In particular, they tried to include me in a conversation about ways in which to *get* women drunk. One of them suggested spiking beer with a little rum, or topping off a drink with vodka. The plan was to intentionally trick a woman into consuming around 5 drinks over an hour instead of her intended 2.

    So, sure, we can try to regulate our consumption — but if there’s a predator around, or some asshole that looks up to the predators because they are being mislead re: acceptibility, then it’s not going to matter much.

    Obviously, the answer is that we need to be mind readers. And be able to divine the future. Those two things would help, I guess.

    1. 14.1

      So they were basically comparing rape strategies openly among each other? I assume they were encouraging their friends to rape as well, not just talking about it like it was nothing horrific and thus creating an environment where rape is A-OK and women are fair game. But there are people who still think men cannot be taught not to rape. The mind, she boggles.

  10. 15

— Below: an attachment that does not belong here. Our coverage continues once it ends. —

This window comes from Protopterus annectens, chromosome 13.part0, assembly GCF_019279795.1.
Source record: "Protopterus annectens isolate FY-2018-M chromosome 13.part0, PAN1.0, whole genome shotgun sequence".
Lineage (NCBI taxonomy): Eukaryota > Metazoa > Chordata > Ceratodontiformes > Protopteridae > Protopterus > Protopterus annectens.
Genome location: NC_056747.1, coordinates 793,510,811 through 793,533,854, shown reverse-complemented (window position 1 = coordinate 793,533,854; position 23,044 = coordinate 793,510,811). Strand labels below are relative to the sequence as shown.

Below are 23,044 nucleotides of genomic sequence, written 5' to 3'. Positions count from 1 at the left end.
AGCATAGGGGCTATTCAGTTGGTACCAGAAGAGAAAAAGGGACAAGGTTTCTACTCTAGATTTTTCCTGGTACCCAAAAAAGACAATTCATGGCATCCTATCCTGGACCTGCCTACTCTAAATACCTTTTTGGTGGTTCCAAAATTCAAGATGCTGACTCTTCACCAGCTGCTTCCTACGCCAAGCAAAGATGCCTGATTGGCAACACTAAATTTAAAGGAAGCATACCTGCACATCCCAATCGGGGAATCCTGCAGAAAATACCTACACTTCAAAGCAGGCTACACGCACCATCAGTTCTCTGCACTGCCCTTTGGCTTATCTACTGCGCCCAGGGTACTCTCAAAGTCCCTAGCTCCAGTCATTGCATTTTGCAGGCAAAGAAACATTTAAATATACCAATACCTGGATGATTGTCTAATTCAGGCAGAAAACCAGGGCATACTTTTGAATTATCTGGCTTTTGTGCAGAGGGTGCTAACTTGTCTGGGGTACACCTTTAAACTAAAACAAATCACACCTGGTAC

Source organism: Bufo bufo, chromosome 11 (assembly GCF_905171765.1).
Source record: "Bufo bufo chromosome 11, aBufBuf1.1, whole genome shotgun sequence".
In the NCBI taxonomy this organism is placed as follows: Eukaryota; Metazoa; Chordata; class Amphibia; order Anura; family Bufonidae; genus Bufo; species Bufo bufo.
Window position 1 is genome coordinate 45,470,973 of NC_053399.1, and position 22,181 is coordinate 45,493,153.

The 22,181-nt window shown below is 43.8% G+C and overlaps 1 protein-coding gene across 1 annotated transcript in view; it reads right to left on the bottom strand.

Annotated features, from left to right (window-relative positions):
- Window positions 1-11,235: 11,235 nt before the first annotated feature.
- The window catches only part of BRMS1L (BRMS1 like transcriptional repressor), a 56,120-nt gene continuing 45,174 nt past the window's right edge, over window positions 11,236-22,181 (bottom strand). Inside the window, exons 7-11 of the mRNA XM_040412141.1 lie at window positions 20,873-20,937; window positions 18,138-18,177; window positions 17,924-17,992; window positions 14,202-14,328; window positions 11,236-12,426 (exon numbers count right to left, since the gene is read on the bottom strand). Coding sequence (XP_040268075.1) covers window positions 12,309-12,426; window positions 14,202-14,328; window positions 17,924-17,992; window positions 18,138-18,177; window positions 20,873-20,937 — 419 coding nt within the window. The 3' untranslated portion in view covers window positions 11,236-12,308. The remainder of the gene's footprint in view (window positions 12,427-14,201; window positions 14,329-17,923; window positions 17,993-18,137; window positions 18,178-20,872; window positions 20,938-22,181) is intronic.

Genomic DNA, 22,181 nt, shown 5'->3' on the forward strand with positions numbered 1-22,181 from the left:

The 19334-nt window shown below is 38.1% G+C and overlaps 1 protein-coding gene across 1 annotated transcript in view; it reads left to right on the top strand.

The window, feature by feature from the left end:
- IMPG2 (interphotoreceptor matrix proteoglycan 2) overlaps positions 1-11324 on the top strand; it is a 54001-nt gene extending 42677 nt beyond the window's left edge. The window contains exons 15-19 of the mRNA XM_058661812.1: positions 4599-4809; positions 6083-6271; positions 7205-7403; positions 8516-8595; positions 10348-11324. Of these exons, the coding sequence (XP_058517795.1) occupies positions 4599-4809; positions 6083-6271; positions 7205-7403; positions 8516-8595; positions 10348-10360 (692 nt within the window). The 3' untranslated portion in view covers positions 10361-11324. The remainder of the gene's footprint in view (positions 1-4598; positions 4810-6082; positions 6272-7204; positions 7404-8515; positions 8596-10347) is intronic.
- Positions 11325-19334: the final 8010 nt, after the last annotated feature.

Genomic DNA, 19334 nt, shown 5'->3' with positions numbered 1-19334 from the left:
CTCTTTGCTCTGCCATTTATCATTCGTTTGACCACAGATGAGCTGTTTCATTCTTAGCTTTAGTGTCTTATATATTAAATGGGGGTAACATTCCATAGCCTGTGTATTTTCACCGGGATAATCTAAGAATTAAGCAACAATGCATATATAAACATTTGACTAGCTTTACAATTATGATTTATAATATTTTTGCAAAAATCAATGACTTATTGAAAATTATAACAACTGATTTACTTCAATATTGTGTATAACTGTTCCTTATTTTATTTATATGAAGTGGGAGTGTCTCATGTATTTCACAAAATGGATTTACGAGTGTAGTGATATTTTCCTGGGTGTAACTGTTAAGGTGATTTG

The first column quite honestly struck me as that she didn’t give one damn about rape at all–rather, she was using the threat of rape to try to attack drinking (binge drinking in particular, but from her comments throughout, it’s clear she just doesn’t like the fact that some people choose to consume alcohol). Then she layers that with a coating of sexist “If the girls stop drinking, then their good behavior will trickle down to the guys.” She actually wrote the words “trickle down”. I seriously read more misandrist crap from anti-feminists of all stripes (especially the MRAs, of course) than I EVER hear from feminists, even the rare few who self-describe as anti-male in some way.

    1. 15.1

      binge drinking in particular, but from her comments throughout, it’s clear she just doesn’t like the fact that some people choose to consume alcohol

      This is something particularly annoying. People keep on using that to deflect and defend the piece. I’ve seen such an exchange a dozen times.

      Yes, we get it. Drinking can be dangerous. It’s still only a tangential issue when discussing sexual assault.

      1. Not saying alcohol can’t be dangerous, but perhaps it’s better to have more alcohol-positive people deal with the issue of sexual assault? I think the discussion should start with the assumption that it’s totally okay for women to drink and even getting drunk isn’t really that out of line. It just seems the focus on alcohol is just a way of demanding women be *morally pure* to avoid rape in some way, and with victim blaming, it jumps from that to how you dress, where you go, are you out late, pretty fast.